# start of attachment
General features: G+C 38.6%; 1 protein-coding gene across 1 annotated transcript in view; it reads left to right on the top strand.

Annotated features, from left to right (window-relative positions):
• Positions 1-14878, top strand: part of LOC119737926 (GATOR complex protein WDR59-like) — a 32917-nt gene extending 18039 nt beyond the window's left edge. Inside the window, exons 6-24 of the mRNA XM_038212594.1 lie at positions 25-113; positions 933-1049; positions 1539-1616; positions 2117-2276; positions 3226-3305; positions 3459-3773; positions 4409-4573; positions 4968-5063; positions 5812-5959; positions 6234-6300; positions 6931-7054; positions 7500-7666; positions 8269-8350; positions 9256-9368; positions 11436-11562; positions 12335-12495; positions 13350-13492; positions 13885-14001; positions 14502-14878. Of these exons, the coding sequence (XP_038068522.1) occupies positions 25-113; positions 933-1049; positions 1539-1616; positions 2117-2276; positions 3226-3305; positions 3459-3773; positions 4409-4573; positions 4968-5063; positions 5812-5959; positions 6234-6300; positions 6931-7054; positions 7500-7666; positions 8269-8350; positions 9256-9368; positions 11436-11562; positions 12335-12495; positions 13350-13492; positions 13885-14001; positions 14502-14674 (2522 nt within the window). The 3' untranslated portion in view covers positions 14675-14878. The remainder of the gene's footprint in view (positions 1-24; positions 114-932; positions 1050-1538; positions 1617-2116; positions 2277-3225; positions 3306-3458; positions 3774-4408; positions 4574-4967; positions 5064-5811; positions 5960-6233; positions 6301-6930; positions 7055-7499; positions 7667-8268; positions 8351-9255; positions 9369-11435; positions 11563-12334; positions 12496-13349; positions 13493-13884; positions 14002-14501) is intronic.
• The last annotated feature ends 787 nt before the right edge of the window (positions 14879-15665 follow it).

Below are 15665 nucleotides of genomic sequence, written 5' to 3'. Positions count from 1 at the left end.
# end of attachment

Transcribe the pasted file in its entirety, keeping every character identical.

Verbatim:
General features: G+C 38.6%; 1 protein-coding gene across 1 annotated transcript in view; it reads left to right on the top strand.

Annotated features, from left to right (window-relative positions):
• Positions 1-14878, top strand: part of LOC119737926 (GATOR complex protein WDR59-like) — a 32917-nt gene extending 18039 nt beyond the window's left edge. Inside the window, exons 6-24 of the mRNA XM_038212594.1 lie at positions 25-113; positions 933-1049; positions 1539-1616; positions 2117-2276; positions 3226-3305; positions 3459-3773; positions 4409-4573; positions 4968-5063; positions 5812-5959; positions 6234-6300; positions 6931-7054; positions 7500-7666; positions 8269-8350; positions 9256-9368; positions 11436-11562; positions 12335-12495; positions 13350-13492; positions 13885-14001; positions 14502-14878. Of these exons, the coding sequence (XP_038068522.1) occupies positions 25-113; positions 933-1049; positions 1539-1616; positions 2117-2276; positions 3226-3305; positions 3459-3773; positions 4409-4573; positions 4968-5063; positions 5812-5959; positions 6234-6300; positions 6931-7054; positions 7500-7666; positions 8269-8350; positions 9256-9368; positions 11436-11562; positions 12335-12495; positions 13350-13492; positions 13885-14001; positions 14502-14674 (2522 nt within the window). The 3' untranslated portion in view covers positions 14675-14878. The remainder of the gene's footprint in view (positions 1-24; positions 114-932; positions 1050-1538; positions 1617-2116; positions 2277-3225; positions 3306-3458; positions 3774-4408; positions 4574-4967; positions 5064-5811; positions 5960-6233; positions 6301-6930; positions 7055-7499; positions 7667-8268; positions 8351-9255; positions 9369-11435; positions 11563-12334; positions 12496-13349; positions 13493-13884; positions 14002-14501) is intronic.
• The last annotated feature ends 787 nt before the right edge of the window (positions 14879-15665 follow it).

Below are 15665 nucleotides of genomic sequence, written 5' to 3'. Positions count from 1 at the left end.